Boone Dam Seepage Remediation

Update: 2019 Final Supplemental Environmental Assessment

In January 2016, TVA issued a final Environmental Assessment (EA) and Finding of No Significant Impact (FONSI) for the construction activities to remediate seepage at Boone Dam, as well as the associated drawdown of the reservoir water levels. The environmental review of the proposed fix to the dam, located on the border between Sullivan and Washington Counties, Tennessee, helped TVA identify, avoid and mitigate potential environmental effects of the proposed project.

The EA analyzed the effects of our proposal to fix the dam by building a composite seepage barrier from the crest of the dam’s earthen embankment into the foundation soils and bedrock. The barrier proposed by TVA would consist of an injected grout curtain and an excavated and filled concrete diaphragm wall. In addition, TVA would use lands managed by us near the dam for construction support activities and would continue the reservoir drawdown through construction. TVA estimated that the remediation could take up to seven years.

Since the EA was completed, TVA has identified several minor changes to how the final stages of the project would be implemented. On February 22, 2019, TVA issued a final supplemental EA and FONSI for these changes.  The proposed changes reviewed in the supplemental EA include changes to:

•    The restoration of the dam’s earthen embankment after completion of the seepage barrier: TVA proposes to erect a floodwall on the dam’s crest.

•    The disposal of construction spoils generated during the cutoff wall construction: TVA proposes to truck the spoils to nearby disposal facilities.

•    The use of nearby lands for construction support activities: TVA would not use the Earl Light Tract for permanent placement of construction spoils, thereby reducing the majority of impacts to the land. Closing a portion of Minga Road would not be necessary and the tract would be reopened for public use earlier than anticipated. 

The supplemental EA also provides additional information about how TVA would manage wastewater and stormwater during construction of the cutoff wall.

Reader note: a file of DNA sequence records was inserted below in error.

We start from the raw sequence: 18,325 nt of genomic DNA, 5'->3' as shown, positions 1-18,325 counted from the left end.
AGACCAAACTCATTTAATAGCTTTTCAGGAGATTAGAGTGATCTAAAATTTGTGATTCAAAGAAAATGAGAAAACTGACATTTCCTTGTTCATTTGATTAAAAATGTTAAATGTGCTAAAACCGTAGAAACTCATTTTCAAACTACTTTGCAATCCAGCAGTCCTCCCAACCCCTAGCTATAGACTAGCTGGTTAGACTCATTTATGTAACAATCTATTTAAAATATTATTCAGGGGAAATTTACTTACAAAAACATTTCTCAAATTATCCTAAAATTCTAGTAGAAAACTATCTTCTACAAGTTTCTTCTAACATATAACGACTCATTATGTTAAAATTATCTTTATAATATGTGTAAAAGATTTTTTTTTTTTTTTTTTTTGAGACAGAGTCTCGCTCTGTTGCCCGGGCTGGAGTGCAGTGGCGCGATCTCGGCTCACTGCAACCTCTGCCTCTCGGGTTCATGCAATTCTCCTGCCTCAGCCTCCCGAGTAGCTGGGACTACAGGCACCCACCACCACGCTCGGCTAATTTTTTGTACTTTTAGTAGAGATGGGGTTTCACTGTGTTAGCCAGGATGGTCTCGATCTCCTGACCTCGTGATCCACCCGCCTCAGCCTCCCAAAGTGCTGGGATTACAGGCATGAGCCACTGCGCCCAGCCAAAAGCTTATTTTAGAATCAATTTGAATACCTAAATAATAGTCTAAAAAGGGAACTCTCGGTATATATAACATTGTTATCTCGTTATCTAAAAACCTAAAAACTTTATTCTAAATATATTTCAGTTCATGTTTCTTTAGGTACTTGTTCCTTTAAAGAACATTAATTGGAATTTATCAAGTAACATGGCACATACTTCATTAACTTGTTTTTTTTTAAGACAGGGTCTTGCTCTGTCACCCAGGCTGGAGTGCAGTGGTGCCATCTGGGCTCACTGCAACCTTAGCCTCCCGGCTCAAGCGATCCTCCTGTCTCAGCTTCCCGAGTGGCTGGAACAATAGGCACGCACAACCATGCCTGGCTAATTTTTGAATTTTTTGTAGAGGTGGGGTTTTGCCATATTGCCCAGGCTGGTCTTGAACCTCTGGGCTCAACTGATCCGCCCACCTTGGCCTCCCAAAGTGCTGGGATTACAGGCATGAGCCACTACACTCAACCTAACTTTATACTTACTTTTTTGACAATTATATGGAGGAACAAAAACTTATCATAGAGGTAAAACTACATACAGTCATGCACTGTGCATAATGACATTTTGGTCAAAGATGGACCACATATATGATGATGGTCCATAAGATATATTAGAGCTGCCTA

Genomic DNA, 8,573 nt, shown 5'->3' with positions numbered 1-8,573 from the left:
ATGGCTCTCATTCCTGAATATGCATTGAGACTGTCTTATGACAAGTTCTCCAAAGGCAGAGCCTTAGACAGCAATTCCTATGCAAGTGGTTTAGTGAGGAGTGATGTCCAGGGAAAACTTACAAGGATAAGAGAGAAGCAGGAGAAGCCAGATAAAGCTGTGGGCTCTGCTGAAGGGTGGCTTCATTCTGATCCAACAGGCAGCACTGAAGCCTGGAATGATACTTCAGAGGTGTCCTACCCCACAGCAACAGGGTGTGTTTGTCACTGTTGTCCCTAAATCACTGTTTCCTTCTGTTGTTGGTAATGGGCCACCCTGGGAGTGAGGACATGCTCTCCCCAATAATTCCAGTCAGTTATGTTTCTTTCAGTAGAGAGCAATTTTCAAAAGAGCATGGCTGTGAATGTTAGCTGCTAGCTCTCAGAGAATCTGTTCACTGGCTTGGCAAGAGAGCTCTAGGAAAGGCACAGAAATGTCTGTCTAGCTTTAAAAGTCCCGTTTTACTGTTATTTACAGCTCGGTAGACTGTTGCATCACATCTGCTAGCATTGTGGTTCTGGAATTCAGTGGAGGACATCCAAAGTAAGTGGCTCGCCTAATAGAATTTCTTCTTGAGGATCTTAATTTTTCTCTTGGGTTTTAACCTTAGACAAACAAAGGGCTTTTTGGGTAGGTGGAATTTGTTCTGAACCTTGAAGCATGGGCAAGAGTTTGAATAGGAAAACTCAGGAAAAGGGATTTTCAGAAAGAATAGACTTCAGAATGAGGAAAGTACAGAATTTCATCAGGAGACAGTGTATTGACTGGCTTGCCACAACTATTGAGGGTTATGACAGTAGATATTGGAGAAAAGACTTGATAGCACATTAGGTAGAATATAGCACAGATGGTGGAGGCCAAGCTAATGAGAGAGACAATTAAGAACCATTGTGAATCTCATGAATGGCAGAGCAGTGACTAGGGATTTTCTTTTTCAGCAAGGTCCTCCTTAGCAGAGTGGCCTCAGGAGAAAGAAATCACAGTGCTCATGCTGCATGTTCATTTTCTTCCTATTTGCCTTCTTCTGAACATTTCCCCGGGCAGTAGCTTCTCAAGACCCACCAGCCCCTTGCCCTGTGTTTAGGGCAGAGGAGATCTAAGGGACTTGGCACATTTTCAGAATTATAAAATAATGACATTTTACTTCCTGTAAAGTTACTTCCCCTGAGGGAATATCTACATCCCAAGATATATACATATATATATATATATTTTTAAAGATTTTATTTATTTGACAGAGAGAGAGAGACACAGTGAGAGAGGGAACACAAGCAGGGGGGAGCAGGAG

Background

In October 2014, a sinkhole was discovered near the base of the embankment at Boone Dam, and water and sediment was found seeping from the riverbank below. TVA began assessing the dam’s condition and developing a remediation plan. In October 2015, TVA released a draft EA assessing the environmental impacts of the remediation plan. The draft EA was made available for public review and TVA hosted a public meeting in Johnson City to present its findings and solicit input. TVA considered all comments that were received during the review period.  These comments and TVA’s responses are included in an appendix to the final 2016 EA.

TVA also completed a review of how the project complies with the White House Council on Environmental Quality’s policy established in Principles and Requirements for Federal Investments in Water Resources (March 2013).  TVA conducted a review of the principles, requirements, and guidelines for water resources investments (PR&G Review) consistent with the Federal Interagency Guidelines issued in June 2015.        

For more information on the Boone Repair project, please visit the Boone Repair website or email boonelake@tva.gov.

Related Documents:

Boone Dam Seepage Remediation Supplemental Environmental Assessment (2019) (PDF, 2.5mb)

Boone Dame Seepage Remediation Finding of No Significant Impact (2019) (PDF, 0.3mb)

Boone Dam Seepage Remediation Finding of No Significant Impact (PDF, 0mb)

Boone Dam Seepage Remediation Environmental Assessment (PDF, 5.2mb)

Boone Dam Seepage Remediation PR&G Review (PDF, 2mb)

Contact

More information on this environmental review can be obtained from:

Matthew Higdon
NEPA Specialist
mshigdon@tva.gov
865-632-8051
400 West Summit Hill Drive, WT 11D
Knoxville, TN 37902

The Boone Dam Project

TVA has found the fix for seepage at Boone Dam: a composite barrier made of non-erodible material. Construction will take five to seven years. Maximum safety measures for area residents and businesses will remain in place throughout the process. Find out more about what happened at Boone Dam, why and how a team of the country’s finest dam engineers and safety experts arrived at the best possible solution. Read more about the Boone Dam Project.